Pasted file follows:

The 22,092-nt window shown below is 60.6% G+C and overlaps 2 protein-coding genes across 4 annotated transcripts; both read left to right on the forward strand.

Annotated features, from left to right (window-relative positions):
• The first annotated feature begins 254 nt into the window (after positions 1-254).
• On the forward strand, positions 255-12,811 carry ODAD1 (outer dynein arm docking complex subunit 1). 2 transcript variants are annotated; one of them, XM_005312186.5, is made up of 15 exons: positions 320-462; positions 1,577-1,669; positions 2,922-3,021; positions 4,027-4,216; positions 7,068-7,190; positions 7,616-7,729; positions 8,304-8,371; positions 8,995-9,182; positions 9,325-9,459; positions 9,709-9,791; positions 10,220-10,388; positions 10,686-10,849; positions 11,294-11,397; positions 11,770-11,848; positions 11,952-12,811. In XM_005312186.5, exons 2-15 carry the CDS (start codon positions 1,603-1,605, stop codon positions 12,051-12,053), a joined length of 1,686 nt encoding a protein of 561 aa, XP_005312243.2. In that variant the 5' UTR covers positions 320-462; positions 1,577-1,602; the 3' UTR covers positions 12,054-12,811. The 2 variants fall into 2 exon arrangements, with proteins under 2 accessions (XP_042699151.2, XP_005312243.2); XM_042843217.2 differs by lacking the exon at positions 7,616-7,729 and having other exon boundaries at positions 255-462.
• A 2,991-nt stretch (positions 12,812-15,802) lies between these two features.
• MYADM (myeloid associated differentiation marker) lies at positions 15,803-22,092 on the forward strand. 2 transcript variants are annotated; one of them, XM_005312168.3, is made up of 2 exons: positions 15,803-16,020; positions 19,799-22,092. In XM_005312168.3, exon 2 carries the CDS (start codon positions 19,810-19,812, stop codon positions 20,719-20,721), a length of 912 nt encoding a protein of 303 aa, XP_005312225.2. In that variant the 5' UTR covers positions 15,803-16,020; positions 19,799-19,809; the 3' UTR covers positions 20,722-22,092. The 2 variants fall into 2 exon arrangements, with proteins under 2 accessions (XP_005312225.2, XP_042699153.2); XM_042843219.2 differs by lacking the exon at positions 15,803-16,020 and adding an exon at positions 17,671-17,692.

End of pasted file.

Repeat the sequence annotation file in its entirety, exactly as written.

The 22,092-nt window shown below is 60.6% G+C and overlaps 2 protein-coding genes across 4 annotated transcripts; both read left to right on the forward strand.

Annotated features, from left to right (window-relative positions):
• The first annotated feature begins 254 nt into the window (after positions 1-254).
• On the forward strand, positions 255-12,811 carry ODAD1 (outer dynein arm docking complex subunit 1). 2 transcript variants are annotated; one of them, XM_005312186.5, is made up of 15 exons: positions 320-462; positions 1,577-1,669; positions 2,922-3,021; positions 4,027-4,216; positions 7,068-7,190; positions 7,616-7,729; positions 8,304-8,371; positions 8,995-9,182; positions 9,325-9,459; positions 9,709-9,791; positions 10,220-10,388; positions 10,686-10,849; positions 11,294-11,397; positions 11,770-11,848; positions 11,952-12,811. In XM_005312186.5, exons 2-15 carry the CDS (start codon positions 1,603-1,605, stop codon positions 12,051-12,053), a joined length of 1,686 nt encoding a protein of 561 aa, XP_005312243.2. In that variant the 5' UTR covers positions 320-462; positions 1,577-1,602; the 3' UTR covers positions 12,054-12,811. The 2 variants fall into 2 exon arrangements, with proteins under 2 accessions (XP_042699151.2, XP_005312243.2); XM_042843217.2 differs by lacking the exon at positions 7,616-7,729 and having other exon boundaries at positions 255-462.
• A 2,991-nt stretch (positions 12,812-15,802) lies between these two features.
• MYADM (myeloid associated differentiation marker) lies at positions 15,803-22,092 on the forward strand. 2 transcript variants are annotated; one of them, XM_005312168.3, is made up of 2 exons: positions 15,803-16,020; positions 19,799-22,092. In XM_005312168.3, exon 2 carries the CDS (start codon positions 19,810-19,812, stop codon positions 20,719-20,721), a length of 912 nt encoding a protein of 303 aa, XP_005312225.2. In that variant the 5' UTR covers positions 15,803-16,020; positions 19,799-19,809; the 3' UTR covers positions 20,722-22,092. The 2 variants fall into 2 exon arrangements, with proteins under 2 accessions (XP_005312225.2, XP_042699153.2); XM_042843219.2 differs by lacking the exon at positions 15,803-16,020 and adding an exon at positions 17,671-17,692.